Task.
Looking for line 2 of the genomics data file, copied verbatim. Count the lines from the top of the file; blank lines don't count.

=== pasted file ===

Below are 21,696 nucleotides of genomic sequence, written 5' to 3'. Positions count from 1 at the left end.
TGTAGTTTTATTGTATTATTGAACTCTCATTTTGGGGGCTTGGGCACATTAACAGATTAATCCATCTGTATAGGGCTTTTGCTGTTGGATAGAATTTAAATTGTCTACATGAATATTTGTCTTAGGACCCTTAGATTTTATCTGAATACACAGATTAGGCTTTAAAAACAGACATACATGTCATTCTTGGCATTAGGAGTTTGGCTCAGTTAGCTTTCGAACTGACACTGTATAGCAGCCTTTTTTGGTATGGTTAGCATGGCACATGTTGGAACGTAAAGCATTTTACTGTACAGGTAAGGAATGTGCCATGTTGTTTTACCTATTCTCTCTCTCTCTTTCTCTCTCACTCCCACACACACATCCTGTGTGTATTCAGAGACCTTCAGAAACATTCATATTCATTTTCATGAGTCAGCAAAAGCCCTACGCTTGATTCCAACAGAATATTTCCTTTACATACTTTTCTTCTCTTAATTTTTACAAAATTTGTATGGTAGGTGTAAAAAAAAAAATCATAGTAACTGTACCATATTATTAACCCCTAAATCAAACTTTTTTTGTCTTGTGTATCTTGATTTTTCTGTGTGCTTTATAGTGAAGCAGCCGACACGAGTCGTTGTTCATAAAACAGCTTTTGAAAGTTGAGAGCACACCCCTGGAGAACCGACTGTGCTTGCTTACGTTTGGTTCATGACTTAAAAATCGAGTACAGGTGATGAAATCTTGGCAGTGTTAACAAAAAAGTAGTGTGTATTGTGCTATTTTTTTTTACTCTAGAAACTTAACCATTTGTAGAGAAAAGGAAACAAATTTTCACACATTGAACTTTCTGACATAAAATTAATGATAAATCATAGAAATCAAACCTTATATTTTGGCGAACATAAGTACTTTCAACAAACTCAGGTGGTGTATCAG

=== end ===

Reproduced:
TGTAGTTTTATTGTATTATTGAACTCTCATTTTGGGGGCTTGGGCACATTAACAGATTAATCCATCTGTATAGGGCTTTTGCTGTTGGATAGAATTTAAATTGTCTACATGAATATTTGTCTTAGGACCCTTAGATTTTATCTGAATACACAGATTAGGCTTTAAAAACAGACATACATGTCATTCTTGGCATTAGGAGTTTGGCTCAGTTAGCTTTCGAACTGACACTGTATAGCAGCCTTTTTTGGTATGGTTAGCATGGCACATGTTGGAACGTAAAGCATTTTACTGTACAGGTAAGGAATGTGCCATGTTGTTTTACCTATTCTCTCTCTCTCTTTCTCTCTCACTCCCACACACACATCCTGTGTGTATTCAGAGACCTTCAGAAACATTCATATTCATTTTCATGAGTCAGCAAAAGCCCTACGCTTGATTCCAACAGAATATTTCCTTTACATACTTTTCTTCTCTTAATTTTTACAAAATTTGTATGGTAGGTGTAAAAAAAAAAATCATAGTAACTGTACCATATTATTAACCCCTAAATCAAACTTTTTTTGTCTTGTGTATCTTGATTTTTCTGTGTGCTTTATAGTGAAGCAGCCGACACGAGTCGTTGTTCATAAAACAGCTTTTGAAAGTTGAGAGCACACCCCTGGAGAACCGACTGTGCTTGCTTACGTTTGGTTCATGACTTAAAAATCGAGTACAGGTGATGAAATCTTGGCAGTGTTAACAAAAAAGTAGTGTGTATTGTGCTATTTTTTTTTACTCTAGAAACTTAACCATTTGTAGAGAAAAGGAAACAAATTTTCACACATTGAACTTTCTGACATAAAATTAATGATAAATCATAGAAATCAAACCTTATATTTTGGCGAACATAAGTACTTTCAACAAACTCAGGTGGTGTATCAG